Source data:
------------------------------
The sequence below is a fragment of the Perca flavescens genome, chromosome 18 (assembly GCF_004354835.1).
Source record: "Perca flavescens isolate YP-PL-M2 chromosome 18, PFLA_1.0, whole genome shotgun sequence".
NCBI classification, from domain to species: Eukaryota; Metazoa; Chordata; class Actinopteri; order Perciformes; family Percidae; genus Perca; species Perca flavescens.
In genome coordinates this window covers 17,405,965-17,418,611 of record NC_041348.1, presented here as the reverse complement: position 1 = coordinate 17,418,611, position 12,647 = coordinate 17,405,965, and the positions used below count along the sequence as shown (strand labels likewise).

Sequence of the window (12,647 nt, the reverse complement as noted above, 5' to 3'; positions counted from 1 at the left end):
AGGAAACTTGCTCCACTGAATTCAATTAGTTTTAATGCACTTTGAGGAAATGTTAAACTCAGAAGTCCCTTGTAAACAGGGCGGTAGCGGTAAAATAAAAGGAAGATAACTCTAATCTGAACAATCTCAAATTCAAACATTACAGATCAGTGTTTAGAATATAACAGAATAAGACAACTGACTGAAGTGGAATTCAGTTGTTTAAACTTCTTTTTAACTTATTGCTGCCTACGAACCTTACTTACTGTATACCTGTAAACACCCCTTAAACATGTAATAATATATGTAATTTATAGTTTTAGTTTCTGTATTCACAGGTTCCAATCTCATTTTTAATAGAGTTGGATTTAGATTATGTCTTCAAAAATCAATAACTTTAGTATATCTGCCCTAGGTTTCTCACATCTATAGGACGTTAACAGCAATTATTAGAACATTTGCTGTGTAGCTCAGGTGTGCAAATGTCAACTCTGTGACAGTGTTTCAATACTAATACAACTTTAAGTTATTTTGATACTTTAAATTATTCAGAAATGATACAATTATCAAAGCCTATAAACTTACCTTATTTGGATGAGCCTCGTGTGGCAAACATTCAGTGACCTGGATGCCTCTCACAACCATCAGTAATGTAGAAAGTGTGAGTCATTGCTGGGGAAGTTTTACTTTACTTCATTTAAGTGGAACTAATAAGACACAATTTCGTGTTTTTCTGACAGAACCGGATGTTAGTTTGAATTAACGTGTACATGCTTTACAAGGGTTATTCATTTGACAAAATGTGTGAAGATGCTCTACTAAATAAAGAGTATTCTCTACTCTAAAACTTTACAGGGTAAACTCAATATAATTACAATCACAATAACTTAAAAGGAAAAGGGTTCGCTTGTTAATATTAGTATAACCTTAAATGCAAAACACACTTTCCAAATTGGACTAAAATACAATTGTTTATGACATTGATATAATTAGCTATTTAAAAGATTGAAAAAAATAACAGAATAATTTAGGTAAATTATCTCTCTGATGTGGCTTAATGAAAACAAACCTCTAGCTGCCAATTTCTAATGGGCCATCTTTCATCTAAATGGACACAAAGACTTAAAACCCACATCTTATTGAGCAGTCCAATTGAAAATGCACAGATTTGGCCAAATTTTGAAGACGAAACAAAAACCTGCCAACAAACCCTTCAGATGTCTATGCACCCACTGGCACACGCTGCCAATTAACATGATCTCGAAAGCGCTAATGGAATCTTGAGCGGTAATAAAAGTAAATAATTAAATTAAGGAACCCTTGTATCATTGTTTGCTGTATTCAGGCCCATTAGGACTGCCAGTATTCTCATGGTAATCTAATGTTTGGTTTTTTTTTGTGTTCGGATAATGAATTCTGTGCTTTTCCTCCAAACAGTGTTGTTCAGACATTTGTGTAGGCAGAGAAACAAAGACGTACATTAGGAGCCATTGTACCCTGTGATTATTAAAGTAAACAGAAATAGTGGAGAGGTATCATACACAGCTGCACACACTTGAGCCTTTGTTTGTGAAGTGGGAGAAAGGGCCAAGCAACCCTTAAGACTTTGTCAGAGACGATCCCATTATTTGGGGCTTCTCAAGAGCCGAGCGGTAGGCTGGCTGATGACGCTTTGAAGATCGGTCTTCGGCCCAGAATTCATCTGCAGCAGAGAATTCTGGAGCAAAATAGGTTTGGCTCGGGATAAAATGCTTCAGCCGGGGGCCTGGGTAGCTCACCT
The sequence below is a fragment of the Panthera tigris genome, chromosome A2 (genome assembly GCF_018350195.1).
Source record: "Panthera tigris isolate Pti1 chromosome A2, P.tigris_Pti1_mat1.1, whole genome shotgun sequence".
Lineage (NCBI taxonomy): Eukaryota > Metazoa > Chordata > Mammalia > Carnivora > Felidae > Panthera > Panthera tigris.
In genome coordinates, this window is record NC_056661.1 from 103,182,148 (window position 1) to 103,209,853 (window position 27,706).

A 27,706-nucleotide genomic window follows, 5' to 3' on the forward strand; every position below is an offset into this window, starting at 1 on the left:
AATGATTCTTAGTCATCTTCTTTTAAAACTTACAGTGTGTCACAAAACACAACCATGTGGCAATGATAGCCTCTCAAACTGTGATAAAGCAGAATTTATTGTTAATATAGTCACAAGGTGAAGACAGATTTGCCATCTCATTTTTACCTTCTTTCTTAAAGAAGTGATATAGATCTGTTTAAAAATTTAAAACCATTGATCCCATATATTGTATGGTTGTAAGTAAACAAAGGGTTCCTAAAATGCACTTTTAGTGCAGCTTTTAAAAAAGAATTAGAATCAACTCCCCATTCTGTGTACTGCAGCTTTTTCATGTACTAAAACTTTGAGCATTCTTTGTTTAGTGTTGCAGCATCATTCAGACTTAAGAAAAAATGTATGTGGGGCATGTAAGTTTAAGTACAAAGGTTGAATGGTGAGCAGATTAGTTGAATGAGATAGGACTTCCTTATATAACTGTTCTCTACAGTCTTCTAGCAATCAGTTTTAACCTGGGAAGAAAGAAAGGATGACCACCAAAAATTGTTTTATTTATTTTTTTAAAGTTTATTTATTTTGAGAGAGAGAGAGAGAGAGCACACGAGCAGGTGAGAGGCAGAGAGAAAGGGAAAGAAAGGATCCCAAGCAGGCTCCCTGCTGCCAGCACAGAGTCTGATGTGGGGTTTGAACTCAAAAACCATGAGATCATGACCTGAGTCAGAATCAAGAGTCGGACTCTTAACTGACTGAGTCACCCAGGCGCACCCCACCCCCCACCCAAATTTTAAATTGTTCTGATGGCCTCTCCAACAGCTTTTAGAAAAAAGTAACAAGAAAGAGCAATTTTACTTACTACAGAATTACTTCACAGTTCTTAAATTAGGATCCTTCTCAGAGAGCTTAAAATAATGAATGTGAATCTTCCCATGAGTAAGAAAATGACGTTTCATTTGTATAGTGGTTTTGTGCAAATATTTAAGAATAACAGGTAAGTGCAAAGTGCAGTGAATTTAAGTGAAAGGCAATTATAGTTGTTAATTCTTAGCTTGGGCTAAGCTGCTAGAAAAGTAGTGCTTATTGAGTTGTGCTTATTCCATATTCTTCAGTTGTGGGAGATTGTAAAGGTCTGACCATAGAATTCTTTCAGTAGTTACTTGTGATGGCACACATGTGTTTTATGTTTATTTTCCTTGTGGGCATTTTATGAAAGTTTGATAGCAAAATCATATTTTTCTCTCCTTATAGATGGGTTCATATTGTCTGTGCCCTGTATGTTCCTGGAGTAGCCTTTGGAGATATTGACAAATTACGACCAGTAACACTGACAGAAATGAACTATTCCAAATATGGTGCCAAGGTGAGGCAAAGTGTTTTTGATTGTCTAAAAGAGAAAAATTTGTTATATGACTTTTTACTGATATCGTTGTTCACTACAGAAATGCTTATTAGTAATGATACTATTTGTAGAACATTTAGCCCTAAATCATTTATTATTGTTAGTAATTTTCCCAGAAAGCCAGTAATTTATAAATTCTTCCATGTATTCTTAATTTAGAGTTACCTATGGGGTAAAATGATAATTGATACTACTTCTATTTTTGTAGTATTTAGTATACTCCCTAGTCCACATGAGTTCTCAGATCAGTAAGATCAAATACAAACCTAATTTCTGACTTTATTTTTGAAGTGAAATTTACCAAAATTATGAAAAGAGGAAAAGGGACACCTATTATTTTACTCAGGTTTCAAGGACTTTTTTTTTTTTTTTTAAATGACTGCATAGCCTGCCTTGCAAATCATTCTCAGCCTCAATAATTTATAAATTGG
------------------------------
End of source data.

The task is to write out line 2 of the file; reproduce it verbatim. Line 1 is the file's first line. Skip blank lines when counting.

Source record: "Perca flavescens isolate YP-PL-M2 chromosome 18, PFLA_1.0, whole genome shotgun sequence".